“Come,” said Artemas, “perhaps in a place of spirits we shall find a man who knows of vessels departing.”

I questioned the wisdom of his words, for if we remained much longer in the wharf area, I feared we would meet with violence.

“So this baptism of John’s that you mentioned,” said Artemas, “it is for the forgiveness of a man’s sins?”

“Heaven forbid it. John’s baptism by water is only a demonstration of our repentance and a desire by us to be forgiven of our sins. Only the Holy One can forgive sins.”

We turned up a darkened alley and passed the doorway of a place where men, intoxicated by drink, staggered about, their loud, boisterous talking peppered with banter in tongues I could not understand. First one and then another would hurl curses at each other and a fight would break out among the pair.

Though rife with violence and vile drink, I found my heart filled with excitement, for well I knew from my travels with Paul and Barnabas that it was in such places that seamen sought relief from the day’s work on the docks and ships.

“Even the Holy One consented to be baptized by John,” I continued. “He came from Nazareth in Galilee and was baptized by John in the Jordan. Only Jesus’ occurrence proved different than my own. Just as Jesus was coming up out of the water, he saw heaven being torn open and the Spirit of Yahweh descending on him like a dove. Jesus alone, the Son of God, can forgive sins. John the Baptizer merely pointed to Jesus my Lord.”

“So even this Jesus needed to be baptized?” Artemas asked.

“Heaven forbid it. He merely consented in order that all Scripture might be fulfilled. Even so, his example is one we should follow, for if the Son of God consented to be baptized who are we to think otherwise?”

“Should I wish to be forgiven for my sins,” said Artemas, “where might I find this Messiah, this Jesus?”

I eyed the front of the drinking place. “Not in there. Though I confess that while Jesus lived among us he would often associate with such rabble, for his custom was to welcome the outcast and those deemed ‘sinners’ by the rich. But he is gone, now. His body raised to heaven. Only his Spirit remains.”

“Then in there perhaps we might yet find his Spirit.”

“I fear the only kinds of spirits served in such a place are those that lead to drunkenness and trouble.”

“Still, perhaps we shall find a man who knows if a vessel will soon be departing for Seleucia. Wait here while I inquire.”

I remained on the street while Artemas spoke to a man in the doorway. The fellow stood tall and erect, but what interested me most was his face. His complexion was pale and skin drawn tight around his mouth, showing the hard edge of cheek bones. You see such faces among those suffering from hunger and yet the man had the air of someone in authority. Surely he could eat all he wished. Though not heavy, his broad shoulders suggested a strength about him that I did not wish to challenge.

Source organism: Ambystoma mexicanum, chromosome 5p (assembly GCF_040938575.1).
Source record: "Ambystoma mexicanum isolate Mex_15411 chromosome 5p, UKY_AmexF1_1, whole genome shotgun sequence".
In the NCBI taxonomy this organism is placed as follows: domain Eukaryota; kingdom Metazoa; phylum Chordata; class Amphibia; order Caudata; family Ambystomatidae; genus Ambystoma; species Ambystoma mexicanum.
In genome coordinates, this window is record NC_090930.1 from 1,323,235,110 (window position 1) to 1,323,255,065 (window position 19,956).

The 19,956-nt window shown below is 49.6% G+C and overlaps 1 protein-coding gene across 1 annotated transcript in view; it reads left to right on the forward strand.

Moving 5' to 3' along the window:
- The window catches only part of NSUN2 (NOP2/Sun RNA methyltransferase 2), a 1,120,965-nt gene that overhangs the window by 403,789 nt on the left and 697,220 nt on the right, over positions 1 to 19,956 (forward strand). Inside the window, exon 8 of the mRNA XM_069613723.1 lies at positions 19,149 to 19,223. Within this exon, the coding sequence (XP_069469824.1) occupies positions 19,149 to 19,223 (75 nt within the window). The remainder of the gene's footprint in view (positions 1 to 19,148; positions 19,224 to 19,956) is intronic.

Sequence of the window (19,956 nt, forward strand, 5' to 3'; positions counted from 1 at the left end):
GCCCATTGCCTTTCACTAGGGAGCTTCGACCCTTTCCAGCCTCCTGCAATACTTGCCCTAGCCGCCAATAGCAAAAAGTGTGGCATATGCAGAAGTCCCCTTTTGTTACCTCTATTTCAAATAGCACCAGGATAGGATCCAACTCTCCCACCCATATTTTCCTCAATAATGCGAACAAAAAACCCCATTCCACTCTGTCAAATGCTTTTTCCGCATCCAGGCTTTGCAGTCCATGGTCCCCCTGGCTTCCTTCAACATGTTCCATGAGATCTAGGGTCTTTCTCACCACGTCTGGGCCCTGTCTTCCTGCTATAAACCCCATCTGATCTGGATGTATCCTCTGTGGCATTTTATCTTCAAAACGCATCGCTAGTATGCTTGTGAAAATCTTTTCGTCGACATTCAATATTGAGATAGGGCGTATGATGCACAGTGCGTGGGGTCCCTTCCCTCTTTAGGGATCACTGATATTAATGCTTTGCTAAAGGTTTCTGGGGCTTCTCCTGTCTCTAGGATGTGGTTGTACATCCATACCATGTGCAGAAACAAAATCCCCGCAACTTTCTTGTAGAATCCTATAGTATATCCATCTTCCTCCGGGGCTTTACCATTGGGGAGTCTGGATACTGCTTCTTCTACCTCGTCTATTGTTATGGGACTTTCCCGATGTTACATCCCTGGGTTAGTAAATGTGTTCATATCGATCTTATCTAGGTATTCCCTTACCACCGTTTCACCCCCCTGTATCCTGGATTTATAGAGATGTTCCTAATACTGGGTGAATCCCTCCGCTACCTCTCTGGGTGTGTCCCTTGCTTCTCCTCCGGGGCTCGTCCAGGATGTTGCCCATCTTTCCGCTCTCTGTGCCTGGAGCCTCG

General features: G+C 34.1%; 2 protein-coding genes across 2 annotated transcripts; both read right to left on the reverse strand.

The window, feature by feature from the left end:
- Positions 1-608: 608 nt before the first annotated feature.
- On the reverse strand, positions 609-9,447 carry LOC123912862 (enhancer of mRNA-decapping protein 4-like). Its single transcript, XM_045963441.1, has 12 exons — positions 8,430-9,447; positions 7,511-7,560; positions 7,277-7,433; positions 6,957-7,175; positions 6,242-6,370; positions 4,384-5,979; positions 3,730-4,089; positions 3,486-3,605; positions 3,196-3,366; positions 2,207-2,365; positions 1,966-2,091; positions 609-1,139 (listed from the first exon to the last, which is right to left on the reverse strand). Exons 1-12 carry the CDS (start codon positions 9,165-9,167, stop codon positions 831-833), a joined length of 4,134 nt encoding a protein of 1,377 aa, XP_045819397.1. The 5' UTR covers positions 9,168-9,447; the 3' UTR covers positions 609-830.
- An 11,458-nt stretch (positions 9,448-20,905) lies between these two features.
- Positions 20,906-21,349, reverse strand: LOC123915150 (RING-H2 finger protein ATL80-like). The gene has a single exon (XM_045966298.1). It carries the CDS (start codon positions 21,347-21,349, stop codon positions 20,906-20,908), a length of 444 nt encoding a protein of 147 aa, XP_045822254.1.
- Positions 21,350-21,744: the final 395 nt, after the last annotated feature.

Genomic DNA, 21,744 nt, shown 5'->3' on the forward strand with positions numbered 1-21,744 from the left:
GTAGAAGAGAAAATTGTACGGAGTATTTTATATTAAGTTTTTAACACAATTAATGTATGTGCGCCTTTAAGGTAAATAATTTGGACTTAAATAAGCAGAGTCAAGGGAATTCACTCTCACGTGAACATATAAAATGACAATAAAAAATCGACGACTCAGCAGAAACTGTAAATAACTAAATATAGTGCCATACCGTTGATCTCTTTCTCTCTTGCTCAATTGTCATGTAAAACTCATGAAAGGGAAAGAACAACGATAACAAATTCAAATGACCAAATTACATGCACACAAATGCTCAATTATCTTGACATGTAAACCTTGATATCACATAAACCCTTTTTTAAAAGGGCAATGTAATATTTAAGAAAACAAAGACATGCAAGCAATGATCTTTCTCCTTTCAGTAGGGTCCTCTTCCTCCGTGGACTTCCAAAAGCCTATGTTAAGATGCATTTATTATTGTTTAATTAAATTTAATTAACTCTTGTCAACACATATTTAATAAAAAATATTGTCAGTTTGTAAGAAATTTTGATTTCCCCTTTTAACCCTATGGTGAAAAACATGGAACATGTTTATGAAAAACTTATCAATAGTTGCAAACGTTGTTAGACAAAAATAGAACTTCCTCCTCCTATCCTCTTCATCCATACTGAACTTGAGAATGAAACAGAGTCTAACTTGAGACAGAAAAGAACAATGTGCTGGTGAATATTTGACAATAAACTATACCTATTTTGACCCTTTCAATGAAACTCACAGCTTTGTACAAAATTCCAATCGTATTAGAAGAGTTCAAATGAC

Stepping from the doorway the tall man approached, speaking to me in a tongue I could not understand.

“He is asking if you have funds on you for drink and food.”

“Only a few coins,” I replied.

Pointing at my purse, Artemas spoke to the man in a strange tongue.

My answer seemed to satisfy the man. We followed him through the crowd at the door and inside where he seated us at a table in rear of the room. With only a single tallow candle for light, I could scarce see Artemas seated across from me.

Drinks came before I could refuse. I had no desire to consume such vile refreshment and said so. I imagine Artemas anticipated my reaction for he grinned in a manner that suggested this pleased him. Before I could request that my drink be returned, he took a heavy gulp from my mug and with a thud put it down empty on the table.

After downing the last drop from his own mug, he leaned across the table towards me. “A matter of Providence it was, me finding you on this particular day.”

From shadows a figure appeared with two fresh mugs. Not wishing for Artemas to become intoxicated at my expense, I pulled both towards me.

Hesitating momentarily, I took a small sip of the vile drink and nearly coughed it back up. “How so?” I asked.

“This very morning I was saying to myself how often I regretted the things I have done and said. How with my fists I have hurt men for pleasure. Women as well. A wretched man am I. And yet on this very day you cross my path with news of a my to repent of my wickedness and be washed clean in this baptism of which you speak. See now, there is water not but a short walk from here. What is to prevent me from being baptized this very moment?”

I suppose part of his behavior may have been the spirits working on my new friend, for well lubricated his tongue seemed to be. And yet he appeared sincere in his request. In that moment I also found myself somewhat carefree. This also I attributed to the small amount of spirits I had consumed.